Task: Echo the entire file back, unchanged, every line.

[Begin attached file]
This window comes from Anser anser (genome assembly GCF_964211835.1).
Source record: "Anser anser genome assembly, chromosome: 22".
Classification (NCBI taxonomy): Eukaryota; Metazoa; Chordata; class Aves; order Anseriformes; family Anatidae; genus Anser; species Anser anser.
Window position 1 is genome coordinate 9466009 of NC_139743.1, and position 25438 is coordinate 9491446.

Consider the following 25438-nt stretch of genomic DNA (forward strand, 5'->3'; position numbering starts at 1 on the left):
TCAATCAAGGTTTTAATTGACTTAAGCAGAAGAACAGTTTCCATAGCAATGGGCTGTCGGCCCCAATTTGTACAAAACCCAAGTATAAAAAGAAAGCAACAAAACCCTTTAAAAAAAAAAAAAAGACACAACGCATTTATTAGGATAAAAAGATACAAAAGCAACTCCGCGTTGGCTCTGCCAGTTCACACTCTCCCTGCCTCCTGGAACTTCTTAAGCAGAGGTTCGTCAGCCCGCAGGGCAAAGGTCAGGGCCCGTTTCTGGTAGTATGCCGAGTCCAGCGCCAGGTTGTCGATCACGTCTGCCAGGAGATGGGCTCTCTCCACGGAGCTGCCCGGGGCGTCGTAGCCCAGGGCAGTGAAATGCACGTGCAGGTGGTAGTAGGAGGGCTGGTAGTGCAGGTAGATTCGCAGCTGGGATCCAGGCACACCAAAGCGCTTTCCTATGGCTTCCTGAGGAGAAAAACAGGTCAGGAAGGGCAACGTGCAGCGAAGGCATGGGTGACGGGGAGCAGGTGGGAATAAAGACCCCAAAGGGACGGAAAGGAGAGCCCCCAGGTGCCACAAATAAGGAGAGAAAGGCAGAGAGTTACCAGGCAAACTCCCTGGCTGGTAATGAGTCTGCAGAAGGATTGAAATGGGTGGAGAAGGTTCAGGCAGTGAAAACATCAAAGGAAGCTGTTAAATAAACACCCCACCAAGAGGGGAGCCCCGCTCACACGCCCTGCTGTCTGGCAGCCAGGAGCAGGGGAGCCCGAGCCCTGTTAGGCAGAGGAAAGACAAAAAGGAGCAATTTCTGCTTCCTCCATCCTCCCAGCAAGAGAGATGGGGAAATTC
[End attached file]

This window comes from Anser anser (genome assembly GCF_964211835.1).
Source record: "Anser anser genome assembly, chromosome: 22".
Classification (NCBI taxonomy): Eukaryota; Metazoa; Chordata; class Aves; order Anseriformes; family Anatidae; genus Anser; species Anser anser.
Window position 1 is genome coordinate 9466009 of NC_139743.1, and position 25438 is coordinate 9491446.

Consider the following 25438-nt stretch of genomic DNA (forward strand, 5'->3'; position numbering starts at 1 on the left):
TCAATCAAGGTTTTAATTGACTTAAGCAGAAGAACAGTTTCCATAGCAATGGGCTGTCGGCCCCAATTTGTACAAAACCCAAGTATAAAAAGAAAGCAACAAAACCCTTTAAAAAAAAAAAAAAGACACAACGCATTTATTAGGATAAAAAGATACAAAAGCAACTCCGCGTTGGCTCTGCCAGTTCACACTCTCCCTGCCTCCTGGAACTTCTTAAGCAGAGGTTCGTCAGCCCGCAGGGCAAAGGTCAGGGCCCGTTTCTGGTAGTATGCCGAGTCCAGCGCCAGGTTGTCGATCACGTCTGCCAGGAGATGGGCTCTCTCCACGGAGCTGCCCGGGGCGTCGTAGCCCAGGGCAGTGAAATGCACGTGCAGGTGGTAGTAGGAGGGCTGGTAGTGCAGGTAGATTCGCAGCTGGGATCCAGGCACACCAAAGCGCTTTCCTATGGCTTCCTGAGGAGAAAAACAGGTCAGGAAGGGCAACGTGCAGCGAAGGCATGGGTGACGGGGAGCAGGTGGGAATAAAGACCCCAAAGGGACGGAAAGGAGAGCCCCCAGGTGCCACAAATAAGGAGAGAAAGGCAGAGAGTTACCAGGCAAACTCCCTGGCTGGTAATGAGTCTGCAGAAGGATTGAAATGGGTGGAGAAGGTTCAGGCAGTGAAAACATCAAAGGAAGCTGTTAAATAAACACCCCACCAAGAGGGGAGCCCCGCTCACACGCCCTGCTGTCTGGCAGCCAGGAGCAGGGGAGCCCGAGCCCTGTTAGGCAGAGGAAAGACAAAAAGGAGCAATTTCTGCTTCCTCCATCCTCCCAGCAAGAGAGATGGGGAAATTC